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Virginia Law Review:

Many law reviews these days are trying to limit the free availability of the articles they publish, since that gets them more money from WESTLAW, LEXIS, and HeinOnline.

The Virginia Law Review is doing better: It's making all its new articles (from 2004 on) available for free (and google-findable) on its Web site. Law reviews are nonprofit institutions, dedicated to the spread of legal knowledge (and in the process helping educate the students, and get them better credentials). Editors should want to get more readers -- and thus make their hard work yield more benefit -- and not more dollars.

Journals need money to operate, but my sense is that they generally get an adequate amount from a combination of law school subsidies and subscription revenues. (Not a princely amount, but they're not supposed to get a princely amount.) If they can afford it, and I think most journals can, they should follow the Virginia's lead.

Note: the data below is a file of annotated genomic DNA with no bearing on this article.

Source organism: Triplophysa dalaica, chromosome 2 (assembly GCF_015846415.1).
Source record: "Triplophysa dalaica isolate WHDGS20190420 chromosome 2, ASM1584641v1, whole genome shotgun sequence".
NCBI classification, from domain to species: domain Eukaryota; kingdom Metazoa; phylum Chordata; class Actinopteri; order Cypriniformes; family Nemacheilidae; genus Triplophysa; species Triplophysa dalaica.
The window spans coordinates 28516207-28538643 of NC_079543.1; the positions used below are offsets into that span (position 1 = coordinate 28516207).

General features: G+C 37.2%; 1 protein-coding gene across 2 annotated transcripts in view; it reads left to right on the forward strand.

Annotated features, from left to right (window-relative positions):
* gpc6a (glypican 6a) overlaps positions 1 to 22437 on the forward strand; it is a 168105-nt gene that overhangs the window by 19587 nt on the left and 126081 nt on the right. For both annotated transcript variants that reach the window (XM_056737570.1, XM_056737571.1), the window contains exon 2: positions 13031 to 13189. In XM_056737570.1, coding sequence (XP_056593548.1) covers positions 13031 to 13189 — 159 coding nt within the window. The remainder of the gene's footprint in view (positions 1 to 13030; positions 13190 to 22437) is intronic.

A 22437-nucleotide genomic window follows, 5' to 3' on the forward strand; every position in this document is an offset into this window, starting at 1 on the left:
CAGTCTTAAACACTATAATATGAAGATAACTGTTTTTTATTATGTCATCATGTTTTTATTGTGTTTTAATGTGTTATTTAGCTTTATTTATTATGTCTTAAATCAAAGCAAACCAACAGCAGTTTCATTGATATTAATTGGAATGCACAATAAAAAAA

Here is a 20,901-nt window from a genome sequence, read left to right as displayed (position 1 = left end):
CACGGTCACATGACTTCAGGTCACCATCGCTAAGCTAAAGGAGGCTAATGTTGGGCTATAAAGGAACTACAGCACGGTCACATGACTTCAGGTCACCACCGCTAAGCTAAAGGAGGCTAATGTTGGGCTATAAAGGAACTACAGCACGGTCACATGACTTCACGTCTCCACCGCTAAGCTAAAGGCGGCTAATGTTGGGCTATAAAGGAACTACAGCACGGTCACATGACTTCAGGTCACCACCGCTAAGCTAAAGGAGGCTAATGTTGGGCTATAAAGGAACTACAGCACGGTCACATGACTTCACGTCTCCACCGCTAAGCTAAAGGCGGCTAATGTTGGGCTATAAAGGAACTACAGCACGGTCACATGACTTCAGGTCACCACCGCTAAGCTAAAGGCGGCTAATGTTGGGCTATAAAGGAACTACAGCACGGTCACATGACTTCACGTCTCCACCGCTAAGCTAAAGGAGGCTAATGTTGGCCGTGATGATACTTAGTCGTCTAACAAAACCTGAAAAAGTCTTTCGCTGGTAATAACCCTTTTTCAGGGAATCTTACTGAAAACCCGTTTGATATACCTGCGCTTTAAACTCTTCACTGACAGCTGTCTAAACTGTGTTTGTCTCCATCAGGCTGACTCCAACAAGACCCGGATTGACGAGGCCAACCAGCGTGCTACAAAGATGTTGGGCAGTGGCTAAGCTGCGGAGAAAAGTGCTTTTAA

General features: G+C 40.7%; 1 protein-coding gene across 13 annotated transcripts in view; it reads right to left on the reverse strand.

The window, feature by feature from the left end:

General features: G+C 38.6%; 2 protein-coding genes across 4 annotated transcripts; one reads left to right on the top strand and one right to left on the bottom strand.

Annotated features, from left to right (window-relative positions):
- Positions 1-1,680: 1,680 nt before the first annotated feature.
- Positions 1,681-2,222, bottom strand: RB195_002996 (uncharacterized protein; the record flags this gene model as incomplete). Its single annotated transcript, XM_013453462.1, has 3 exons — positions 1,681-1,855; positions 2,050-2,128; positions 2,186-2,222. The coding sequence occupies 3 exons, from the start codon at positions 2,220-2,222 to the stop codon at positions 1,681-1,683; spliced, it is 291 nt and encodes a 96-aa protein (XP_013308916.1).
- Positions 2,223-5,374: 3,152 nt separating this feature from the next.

Related Posts (on one page):

  1. Duke Law Journal Articles Online:
  2. Virginia Law Review:
Duke Law Journal Articles Online:

It turns out that the Duke Law Journal also posts all its articles online, and also has back issues starting with March 1997. Good work for them; I was about to say that they beat the Virginia Law Review, about whose excellent site I blogged yesterday, but really both of them are beating everyone else.

Related Posts (on one page):

  1. Duke Law Journal Articles Online:
  2. Virginia Law Review: